Anchors away as cablers back from Iraq

WASHINGTON — For TV news nets, the war in Iraq was a shot of high-grade adrenaline.

The war had all the elements of a blockbuster news story — a race across the desert, blinding sandstorms, ambushes, the fall of a diabolical dictator, soaring ratings.

Fox News exec producer Bill Shine says the bringing down of Saddam Hussein’s statute in the heart of Baghdad signaled an end to the war, and that it was soon after that the network began devoting time to other stories.

“It was a natural evolution back to normal programming,” Shine said.

So far, the transition back to regular programming has been virtually seamless.

Regular programming, however, doesn’t necessarily mean the same programming as before the war — at least for CNN.

Turns out the U.S. invasion of Iraq provided CNN the perfect cover to initiate major changes, all with little press scrutiny. For nearly two years, CNN has tried every which way to get back on top and reclaim the no. 1 spot from Fox News.

By far, CNN’s post-war sked looks the most different from its approach before the war.

Longtime TV personality Connie Chung was the first casualty of CNN’s spring-cleaning. The last episode of her primetime interview show aired March 19, shortly before the U.S. began bombing Baghdad.

When Chung’s show didn’t air over the next few days, people assumed it had been temporarily preempted to make room for war coverage.

But that wasn’t the case.

CNN announced that it wasn’t going to bring back Chung’s one-hour show, which aired at 8 p.m. EDT. Network execs said they had offered Chung other on-air opportunites, but that she declined and opted to leave altogether.

As U.S. troops took Baghdad, CNN announced that Paula Zahn would leave “American Morning” to anchor CNN’s new primetime news show, “American Evening.”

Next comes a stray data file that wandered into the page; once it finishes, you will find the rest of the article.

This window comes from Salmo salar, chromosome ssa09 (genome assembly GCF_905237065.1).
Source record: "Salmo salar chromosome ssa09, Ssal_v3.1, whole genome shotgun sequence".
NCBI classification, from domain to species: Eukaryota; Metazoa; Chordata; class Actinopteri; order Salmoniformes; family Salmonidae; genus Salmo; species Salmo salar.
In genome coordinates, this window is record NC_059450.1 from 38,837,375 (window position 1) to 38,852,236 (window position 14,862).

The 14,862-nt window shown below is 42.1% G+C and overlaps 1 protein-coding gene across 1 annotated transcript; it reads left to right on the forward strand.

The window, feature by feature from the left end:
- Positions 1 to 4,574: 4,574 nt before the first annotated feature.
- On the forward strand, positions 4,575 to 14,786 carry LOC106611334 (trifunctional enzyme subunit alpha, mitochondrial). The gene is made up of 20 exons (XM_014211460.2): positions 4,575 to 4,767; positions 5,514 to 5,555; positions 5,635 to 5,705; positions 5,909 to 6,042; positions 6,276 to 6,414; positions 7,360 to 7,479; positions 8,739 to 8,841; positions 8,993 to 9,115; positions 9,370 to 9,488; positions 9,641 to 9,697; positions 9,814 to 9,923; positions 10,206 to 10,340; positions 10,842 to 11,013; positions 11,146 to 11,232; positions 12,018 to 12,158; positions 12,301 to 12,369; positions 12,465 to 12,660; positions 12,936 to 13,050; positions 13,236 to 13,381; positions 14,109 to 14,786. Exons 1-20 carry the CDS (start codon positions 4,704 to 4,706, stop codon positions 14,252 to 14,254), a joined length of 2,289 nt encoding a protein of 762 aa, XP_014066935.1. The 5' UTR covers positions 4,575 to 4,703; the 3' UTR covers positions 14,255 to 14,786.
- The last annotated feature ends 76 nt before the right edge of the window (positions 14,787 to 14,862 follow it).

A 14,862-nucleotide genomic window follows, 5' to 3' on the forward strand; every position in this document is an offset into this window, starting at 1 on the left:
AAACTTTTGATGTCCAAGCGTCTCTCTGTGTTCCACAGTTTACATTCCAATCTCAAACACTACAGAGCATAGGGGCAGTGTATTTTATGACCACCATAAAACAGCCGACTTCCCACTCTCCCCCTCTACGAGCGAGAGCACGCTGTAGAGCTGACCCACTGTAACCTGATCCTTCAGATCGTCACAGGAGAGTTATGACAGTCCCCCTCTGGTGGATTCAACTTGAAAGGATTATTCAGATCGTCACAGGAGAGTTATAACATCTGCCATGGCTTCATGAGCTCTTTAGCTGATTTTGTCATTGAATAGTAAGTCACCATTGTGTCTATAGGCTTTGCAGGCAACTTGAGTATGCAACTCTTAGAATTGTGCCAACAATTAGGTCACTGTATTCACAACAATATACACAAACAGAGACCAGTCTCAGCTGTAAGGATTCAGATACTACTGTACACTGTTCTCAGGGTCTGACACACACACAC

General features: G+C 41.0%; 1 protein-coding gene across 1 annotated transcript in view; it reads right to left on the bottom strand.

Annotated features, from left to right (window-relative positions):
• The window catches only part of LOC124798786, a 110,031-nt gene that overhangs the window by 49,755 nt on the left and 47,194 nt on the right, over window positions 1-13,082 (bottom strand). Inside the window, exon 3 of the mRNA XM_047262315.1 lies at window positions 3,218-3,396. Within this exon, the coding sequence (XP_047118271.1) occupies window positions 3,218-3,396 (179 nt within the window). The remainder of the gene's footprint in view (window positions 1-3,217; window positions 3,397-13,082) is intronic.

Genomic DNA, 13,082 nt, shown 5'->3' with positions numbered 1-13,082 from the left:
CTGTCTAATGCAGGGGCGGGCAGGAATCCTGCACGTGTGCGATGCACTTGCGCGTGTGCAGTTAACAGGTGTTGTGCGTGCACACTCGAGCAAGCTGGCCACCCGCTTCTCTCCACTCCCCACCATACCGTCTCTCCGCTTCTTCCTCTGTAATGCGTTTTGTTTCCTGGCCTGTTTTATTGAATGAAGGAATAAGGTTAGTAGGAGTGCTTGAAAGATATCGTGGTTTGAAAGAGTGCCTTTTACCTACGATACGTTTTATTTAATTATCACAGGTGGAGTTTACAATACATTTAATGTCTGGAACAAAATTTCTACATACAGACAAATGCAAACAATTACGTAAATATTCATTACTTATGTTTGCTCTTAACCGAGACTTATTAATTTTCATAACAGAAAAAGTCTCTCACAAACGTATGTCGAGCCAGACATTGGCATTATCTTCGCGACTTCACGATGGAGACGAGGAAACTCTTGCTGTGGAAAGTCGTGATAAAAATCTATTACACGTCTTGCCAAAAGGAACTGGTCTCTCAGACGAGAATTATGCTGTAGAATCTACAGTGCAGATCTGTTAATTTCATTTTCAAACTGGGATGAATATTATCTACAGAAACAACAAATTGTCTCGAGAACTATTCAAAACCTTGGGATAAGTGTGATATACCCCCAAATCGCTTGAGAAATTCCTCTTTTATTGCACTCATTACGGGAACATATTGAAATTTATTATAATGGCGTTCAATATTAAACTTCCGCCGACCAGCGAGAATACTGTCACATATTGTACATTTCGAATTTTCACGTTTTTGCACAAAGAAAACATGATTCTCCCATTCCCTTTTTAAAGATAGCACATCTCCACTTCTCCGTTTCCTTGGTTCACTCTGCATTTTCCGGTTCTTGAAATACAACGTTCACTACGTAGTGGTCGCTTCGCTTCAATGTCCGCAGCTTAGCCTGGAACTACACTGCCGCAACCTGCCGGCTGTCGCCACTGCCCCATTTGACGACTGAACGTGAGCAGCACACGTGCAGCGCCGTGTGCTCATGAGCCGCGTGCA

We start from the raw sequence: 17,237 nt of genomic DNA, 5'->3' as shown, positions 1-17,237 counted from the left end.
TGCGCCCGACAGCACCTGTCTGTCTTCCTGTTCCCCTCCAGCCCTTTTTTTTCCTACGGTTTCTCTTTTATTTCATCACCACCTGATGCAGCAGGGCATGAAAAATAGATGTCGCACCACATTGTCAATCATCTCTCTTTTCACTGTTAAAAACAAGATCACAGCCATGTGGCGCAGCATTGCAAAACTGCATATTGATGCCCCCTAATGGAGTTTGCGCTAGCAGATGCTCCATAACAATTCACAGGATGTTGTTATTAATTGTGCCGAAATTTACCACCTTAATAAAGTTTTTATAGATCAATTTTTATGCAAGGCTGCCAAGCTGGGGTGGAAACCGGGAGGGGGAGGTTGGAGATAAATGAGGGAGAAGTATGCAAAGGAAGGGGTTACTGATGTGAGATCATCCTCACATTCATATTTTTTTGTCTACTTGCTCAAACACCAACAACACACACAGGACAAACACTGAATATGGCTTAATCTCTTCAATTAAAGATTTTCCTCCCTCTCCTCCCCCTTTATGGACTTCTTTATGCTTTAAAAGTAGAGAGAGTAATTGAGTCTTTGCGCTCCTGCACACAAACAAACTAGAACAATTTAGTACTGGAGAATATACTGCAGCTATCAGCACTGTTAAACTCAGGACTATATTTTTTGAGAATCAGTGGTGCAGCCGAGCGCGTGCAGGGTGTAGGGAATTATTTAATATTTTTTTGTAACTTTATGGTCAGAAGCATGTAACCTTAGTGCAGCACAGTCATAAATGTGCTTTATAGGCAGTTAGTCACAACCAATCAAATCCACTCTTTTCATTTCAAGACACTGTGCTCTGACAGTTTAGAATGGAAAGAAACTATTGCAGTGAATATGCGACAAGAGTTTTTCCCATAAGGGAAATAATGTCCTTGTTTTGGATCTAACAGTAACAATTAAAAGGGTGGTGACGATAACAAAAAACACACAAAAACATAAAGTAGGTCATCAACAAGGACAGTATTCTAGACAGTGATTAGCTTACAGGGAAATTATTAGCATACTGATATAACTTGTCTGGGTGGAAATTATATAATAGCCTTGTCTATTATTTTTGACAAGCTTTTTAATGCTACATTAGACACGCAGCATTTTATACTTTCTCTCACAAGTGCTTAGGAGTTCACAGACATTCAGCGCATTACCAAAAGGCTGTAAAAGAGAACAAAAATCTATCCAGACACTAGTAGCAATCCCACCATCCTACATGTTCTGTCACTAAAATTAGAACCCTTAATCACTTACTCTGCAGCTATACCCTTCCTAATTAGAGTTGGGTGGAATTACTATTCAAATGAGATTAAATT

“This will be a destination news program, developed over time, that will take full advantage of CNN’s domestic and international resources, and anchored by one of the most savvy and thoughtful news anchors in the business,” CNN exec veep Teya Ryan told staffers in a memo.

To make room for Zahn’s 7-9 p.m. EDT newscast, CNN bumped its signature political show “Crossfire” from 7:00 p.m. EDT to 4:30 p.m. EDT and shortened it from one hour to 30 minutes.

The net also shaved 30 minutes off of Judy Woodruff’s “Inside Politics,” which now begins at 4 p.m., so as to twin with “Crossfire.”

Temporarily taking over Zahn’s ayem duties is Heidi Collins, something of an overnight sensation.

Collins, a local newscaster who joined CNN in Atlanta only recently, first worked for CNN Headline News. She began drawing attention in the first days of the war when she began daytime anchoring duties for the net proper.

When Zahn moved to the nighttime slot, Collins was put on a plane to New York, for a tryout on the morning show.

Aaron Brown remains CNN’s lead anchor.

MSNBC says it is prime position take advantage of CNN’s decision to bump back “Crossfire” to daytime. Just before the war, MSNBC relocated its political show, “Hardball” with Chris Matthews, to the 7 p.m. EDT slot.

“CNN has relinquished its prime, political slot,” one MSNBC exec said.

Otherwise, MSNBC’s primetime line-up is relatively the same as before the war, although anchor Lester Holt continues to do a war news show from 9-10 p.m. EDT.

Fox News also has largely returned to regular programming. The news net has little reason to fiddle with its winning formula, so has ordered no major changes to its primetime sked.

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